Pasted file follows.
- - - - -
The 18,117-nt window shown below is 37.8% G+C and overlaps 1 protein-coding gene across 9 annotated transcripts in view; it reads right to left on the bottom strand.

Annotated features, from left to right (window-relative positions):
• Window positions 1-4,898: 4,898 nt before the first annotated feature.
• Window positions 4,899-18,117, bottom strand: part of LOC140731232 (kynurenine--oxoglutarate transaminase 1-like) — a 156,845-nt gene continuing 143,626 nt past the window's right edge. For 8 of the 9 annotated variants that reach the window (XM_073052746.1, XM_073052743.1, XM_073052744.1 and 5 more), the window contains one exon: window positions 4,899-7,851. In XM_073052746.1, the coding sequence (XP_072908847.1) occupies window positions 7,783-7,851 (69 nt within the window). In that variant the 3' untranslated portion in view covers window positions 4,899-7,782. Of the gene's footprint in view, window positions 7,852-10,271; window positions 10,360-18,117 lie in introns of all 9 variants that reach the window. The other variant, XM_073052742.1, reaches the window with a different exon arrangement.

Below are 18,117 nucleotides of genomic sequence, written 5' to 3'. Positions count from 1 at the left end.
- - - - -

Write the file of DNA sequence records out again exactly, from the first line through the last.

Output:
The 18,117-nt window shown below is 37.8% G+C and overlaps 1 protein-coding gene across 9 annotated transcripts in view; it reads right to left on the bottom strand.

Annotated features, from left to right (window-relative positions):
• Window positions 1-4,898: 4,898 nt before the first annotated feature.
• Window positions 4,899-18,117, bottom strand: part of LOC140731232 (kynurenine--oxoglutarate transaminase 1-like) — a 156,845-nt gene continuing 143,626 nt past the window's right edge. For 8 of the 9 annotated variants that reach the window (XM_073052746.1, XM_073052743.1, XM_073052744.1 and 5 more), the window contains one exon: window positions 4,899-7,851. In XM_073052746.1, the coding sequence (XP_072908847.1) occupies window positions 7,783-7,851 (69 nt within the window). In that variant the 3' untranslated portion in view covers window positions 4,899-7,782. Of the gene's footprint in view, window positions 7,852-10,271; window positions 10,360-18,117 lie in introns of all 9 variants that reach the window. The other variant, XM_073052742.1, reaches the window with a different exon arrangement.

Below are 18,117 nucleotides of genomic sequence, written 5' to 3'. Positions count from 1 at the left end.